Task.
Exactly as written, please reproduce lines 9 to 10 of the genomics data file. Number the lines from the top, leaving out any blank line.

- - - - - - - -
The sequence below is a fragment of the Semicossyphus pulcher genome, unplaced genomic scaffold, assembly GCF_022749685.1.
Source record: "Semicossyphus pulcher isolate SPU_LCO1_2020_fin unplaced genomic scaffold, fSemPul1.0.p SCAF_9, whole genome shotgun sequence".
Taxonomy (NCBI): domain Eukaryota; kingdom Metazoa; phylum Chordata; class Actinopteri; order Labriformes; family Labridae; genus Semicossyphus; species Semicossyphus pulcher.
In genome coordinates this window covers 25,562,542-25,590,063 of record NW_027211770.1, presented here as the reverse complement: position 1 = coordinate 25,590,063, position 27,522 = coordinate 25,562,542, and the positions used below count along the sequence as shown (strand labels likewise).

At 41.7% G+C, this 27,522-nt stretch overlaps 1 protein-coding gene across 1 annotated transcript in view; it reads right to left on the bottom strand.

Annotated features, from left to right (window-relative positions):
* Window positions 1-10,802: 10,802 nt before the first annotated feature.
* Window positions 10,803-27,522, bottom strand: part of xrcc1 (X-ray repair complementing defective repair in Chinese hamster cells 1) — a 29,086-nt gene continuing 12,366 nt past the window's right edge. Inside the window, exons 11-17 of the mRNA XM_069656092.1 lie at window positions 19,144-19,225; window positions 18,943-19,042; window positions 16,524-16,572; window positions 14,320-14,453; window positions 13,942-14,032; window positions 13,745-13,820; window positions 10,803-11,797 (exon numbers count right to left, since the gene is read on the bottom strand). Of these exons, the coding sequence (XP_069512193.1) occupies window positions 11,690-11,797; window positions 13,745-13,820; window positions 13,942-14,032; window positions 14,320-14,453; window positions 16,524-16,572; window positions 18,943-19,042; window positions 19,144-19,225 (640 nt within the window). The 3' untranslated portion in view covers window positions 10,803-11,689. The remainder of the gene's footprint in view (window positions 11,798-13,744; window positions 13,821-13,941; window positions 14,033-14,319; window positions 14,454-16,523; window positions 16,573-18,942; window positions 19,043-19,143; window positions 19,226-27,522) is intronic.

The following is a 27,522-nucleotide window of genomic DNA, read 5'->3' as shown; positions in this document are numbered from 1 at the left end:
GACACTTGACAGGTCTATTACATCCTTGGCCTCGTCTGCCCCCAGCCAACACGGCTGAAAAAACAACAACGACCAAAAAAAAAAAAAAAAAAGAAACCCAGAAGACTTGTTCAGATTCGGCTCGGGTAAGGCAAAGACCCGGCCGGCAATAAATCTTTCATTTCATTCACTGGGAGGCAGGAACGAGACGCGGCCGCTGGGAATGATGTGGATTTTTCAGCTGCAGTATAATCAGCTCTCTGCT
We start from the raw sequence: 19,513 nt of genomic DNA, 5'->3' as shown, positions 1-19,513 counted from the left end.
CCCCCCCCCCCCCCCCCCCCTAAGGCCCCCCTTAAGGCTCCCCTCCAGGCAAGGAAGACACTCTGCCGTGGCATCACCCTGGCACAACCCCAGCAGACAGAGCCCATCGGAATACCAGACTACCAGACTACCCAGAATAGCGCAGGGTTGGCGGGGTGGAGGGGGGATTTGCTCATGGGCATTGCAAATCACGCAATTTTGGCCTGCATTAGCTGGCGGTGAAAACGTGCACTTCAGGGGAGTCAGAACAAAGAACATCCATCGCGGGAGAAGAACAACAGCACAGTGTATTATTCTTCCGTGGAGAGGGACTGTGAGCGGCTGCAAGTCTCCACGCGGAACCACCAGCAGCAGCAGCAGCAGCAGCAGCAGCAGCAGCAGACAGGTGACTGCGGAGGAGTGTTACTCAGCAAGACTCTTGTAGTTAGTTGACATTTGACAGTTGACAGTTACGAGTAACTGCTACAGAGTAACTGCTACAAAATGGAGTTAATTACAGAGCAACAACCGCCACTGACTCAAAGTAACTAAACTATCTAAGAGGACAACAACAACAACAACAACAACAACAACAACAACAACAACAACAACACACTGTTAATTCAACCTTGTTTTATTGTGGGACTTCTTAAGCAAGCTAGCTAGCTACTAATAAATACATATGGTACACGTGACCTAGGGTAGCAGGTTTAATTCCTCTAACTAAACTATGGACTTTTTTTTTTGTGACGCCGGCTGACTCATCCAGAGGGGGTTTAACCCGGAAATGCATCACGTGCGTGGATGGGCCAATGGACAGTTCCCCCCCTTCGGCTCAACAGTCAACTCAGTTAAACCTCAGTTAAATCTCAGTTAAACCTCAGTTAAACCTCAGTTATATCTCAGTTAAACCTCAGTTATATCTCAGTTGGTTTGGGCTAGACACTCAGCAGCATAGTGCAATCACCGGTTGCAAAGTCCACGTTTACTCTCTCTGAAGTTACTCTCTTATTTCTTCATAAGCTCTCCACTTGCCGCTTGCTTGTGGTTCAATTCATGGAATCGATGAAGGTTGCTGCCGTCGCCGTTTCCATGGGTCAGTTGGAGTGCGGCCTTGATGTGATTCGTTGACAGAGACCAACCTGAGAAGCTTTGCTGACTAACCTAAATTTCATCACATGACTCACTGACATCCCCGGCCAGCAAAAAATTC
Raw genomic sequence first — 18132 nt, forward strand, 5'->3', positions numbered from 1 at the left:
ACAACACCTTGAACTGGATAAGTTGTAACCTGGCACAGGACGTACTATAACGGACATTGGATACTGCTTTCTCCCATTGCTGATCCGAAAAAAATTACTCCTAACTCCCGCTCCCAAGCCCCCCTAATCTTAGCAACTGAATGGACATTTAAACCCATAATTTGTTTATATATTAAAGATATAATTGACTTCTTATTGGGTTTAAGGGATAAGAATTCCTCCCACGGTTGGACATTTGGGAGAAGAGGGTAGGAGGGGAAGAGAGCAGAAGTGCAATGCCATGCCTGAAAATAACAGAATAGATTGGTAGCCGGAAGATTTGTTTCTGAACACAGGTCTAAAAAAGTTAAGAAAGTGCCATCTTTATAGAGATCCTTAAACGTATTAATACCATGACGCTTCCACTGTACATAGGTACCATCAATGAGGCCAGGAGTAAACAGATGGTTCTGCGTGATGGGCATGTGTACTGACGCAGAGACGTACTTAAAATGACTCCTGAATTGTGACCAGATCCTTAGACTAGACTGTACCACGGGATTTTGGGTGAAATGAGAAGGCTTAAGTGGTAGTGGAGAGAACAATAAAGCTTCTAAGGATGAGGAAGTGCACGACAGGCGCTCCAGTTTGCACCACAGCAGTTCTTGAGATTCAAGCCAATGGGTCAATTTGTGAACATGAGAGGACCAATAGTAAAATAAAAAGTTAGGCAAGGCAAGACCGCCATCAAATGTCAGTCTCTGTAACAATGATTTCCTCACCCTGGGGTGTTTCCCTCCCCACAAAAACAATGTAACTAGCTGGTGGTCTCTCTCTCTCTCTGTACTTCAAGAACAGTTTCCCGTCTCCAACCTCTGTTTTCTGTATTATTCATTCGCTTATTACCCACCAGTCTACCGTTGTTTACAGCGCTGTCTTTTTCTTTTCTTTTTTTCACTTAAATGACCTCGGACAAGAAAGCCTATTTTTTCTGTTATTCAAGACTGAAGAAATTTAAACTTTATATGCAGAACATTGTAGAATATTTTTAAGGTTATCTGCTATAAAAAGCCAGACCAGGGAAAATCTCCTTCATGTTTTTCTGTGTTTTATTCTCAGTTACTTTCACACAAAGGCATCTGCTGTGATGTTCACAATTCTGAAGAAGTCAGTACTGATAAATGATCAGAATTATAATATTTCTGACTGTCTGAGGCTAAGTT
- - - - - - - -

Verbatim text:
The following is a 27,522-nucleotide window of genomic DNA, read 5'->3' as shown; positions in this document are numbered from 1 at the left end:
GACACTTGACAGGTCTATTACATCCTTGGCCTCGTCTGCCCCCAGCCAACACGGCTGAAAAAACAACAACGACCAAAAAAAAAAAAAAAAAAGAAACCCAGAAGACTTGTTCAGATTCGGCTCGGGTAAGGCAAAGACCCGGCCGGCAATAAATCTTTCATTTCATTCACTGGGAGGCAGGAACGAGACGCGGCCGCTGGGAATGATGTGGATTTTTCAGCTGCAGTATAATCAGCTCTCTGCT